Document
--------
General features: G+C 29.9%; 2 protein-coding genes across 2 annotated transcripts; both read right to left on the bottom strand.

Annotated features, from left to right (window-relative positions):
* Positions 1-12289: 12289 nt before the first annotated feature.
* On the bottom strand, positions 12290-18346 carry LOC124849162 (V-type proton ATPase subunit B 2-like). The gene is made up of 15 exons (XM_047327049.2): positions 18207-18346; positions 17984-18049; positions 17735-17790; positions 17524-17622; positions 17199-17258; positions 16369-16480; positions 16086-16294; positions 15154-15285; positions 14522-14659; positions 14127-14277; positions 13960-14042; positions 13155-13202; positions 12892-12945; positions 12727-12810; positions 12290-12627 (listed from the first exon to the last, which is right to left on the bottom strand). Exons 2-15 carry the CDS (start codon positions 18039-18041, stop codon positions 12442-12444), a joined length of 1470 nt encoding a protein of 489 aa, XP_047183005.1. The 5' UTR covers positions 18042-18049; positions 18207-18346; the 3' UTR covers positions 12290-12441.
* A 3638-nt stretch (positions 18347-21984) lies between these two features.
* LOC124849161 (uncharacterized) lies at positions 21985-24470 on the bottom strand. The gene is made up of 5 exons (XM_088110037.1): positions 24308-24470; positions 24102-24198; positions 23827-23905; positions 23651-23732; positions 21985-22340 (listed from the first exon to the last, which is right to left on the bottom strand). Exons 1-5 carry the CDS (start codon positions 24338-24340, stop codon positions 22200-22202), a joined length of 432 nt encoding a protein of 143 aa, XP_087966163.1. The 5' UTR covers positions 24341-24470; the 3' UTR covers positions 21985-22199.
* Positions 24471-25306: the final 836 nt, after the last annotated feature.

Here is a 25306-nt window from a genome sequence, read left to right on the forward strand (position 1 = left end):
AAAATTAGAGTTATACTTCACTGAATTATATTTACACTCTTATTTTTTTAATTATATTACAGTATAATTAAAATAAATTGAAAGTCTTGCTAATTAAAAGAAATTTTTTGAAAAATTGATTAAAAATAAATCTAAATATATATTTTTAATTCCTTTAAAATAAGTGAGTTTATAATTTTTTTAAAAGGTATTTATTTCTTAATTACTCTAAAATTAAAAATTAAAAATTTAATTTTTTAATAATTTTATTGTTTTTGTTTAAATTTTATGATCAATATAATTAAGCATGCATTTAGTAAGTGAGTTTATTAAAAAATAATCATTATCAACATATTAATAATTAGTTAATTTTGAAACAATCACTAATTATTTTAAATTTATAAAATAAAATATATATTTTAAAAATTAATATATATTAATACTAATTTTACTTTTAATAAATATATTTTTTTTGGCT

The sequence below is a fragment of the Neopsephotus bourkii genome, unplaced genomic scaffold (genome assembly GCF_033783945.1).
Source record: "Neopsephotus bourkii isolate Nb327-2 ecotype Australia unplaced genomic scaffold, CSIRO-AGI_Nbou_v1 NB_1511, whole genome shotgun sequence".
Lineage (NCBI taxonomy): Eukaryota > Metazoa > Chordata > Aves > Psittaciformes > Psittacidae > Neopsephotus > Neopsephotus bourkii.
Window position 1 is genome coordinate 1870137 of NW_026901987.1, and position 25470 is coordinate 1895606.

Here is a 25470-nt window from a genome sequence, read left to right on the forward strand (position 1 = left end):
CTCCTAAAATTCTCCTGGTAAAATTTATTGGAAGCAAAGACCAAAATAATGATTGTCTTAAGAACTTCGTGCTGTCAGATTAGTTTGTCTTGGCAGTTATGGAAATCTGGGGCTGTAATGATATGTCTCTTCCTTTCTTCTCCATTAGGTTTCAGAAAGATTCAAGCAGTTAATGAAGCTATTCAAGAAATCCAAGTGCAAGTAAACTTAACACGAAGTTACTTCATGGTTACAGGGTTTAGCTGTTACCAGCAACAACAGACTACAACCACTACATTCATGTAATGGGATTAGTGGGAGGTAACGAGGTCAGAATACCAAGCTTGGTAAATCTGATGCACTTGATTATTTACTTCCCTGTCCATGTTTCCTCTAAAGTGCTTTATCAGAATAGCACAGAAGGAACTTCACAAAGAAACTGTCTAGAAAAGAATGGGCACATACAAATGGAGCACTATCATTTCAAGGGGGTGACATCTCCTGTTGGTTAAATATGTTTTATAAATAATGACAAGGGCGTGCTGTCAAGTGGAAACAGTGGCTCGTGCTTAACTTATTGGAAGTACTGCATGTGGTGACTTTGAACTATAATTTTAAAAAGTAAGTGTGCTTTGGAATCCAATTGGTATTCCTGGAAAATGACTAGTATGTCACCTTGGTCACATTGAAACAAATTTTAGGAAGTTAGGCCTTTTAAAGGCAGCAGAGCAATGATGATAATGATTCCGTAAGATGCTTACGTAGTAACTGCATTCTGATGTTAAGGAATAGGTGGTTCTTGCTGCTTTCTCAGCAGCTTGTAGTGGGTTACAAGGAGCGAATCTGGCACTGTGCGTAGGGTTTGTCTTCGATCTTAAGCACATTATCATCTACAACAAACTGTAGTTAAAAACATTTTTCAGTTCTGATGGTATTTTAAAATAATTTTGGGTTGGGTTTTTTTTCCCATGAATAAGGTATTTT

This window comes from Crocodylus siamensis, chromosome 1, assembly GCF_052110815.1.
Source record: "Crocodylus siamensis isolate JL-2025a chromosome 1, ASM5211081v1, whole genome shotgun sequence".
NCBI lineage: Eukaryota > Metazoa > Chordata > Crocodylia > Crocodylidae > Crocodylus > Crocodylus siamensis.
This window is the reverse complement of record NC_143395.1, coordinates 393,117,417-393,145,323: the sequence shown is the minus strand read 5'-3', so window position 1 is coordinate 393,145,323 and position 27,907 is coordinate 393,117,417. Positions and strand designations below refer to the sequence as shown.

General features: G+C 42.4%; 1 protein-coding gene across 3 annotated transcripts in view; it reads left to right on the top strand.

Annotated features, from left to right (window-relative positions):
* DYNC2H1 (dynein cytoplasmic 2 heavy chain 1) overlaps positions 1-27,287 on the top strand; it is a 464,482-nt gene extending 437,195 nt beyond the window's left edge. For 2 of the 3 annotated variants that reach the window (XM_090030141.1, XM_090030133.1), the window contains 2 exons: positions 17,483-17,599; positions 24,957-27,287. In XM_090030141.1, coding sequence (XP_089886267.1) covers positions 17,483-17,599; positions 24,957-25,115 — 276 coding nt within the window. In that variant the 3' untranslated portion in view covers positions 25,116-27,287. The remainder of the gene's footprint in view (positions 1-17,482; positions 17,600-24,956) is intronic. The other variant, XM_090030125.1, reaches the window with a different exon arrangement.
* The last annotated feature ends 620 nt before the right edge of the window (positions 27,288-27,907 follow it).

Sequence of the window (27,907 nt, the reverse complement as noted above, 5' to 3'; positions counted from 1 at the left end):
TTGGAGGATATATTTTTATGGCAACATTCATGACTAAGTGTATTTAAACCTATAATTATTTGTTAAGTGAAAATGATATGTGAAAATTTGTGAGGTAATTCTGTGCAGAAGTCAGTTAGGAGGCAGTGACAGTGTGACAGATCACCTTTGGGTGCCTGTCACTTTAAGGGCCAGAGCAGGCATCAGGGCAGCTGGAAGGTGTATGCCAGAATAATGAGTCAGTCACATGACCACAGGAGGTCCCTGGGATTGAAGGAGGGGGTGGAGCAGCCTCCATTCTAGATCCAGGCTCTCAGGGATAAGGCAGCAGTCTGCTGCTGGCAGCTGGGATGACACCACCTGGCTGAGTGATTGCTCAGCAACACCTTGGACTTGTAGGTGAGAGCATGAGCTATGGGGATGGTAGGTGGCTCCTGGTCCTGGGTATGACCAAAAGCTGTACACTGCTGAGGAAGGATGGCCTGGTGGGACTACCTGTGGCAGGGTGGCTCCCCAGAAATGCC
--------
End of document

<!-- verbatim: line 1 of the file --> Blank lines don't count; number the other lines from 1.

General features: G+C 29.9%; 2 protein-coding genes across 2 annotated transcripts; both read right to left on the bottom strand.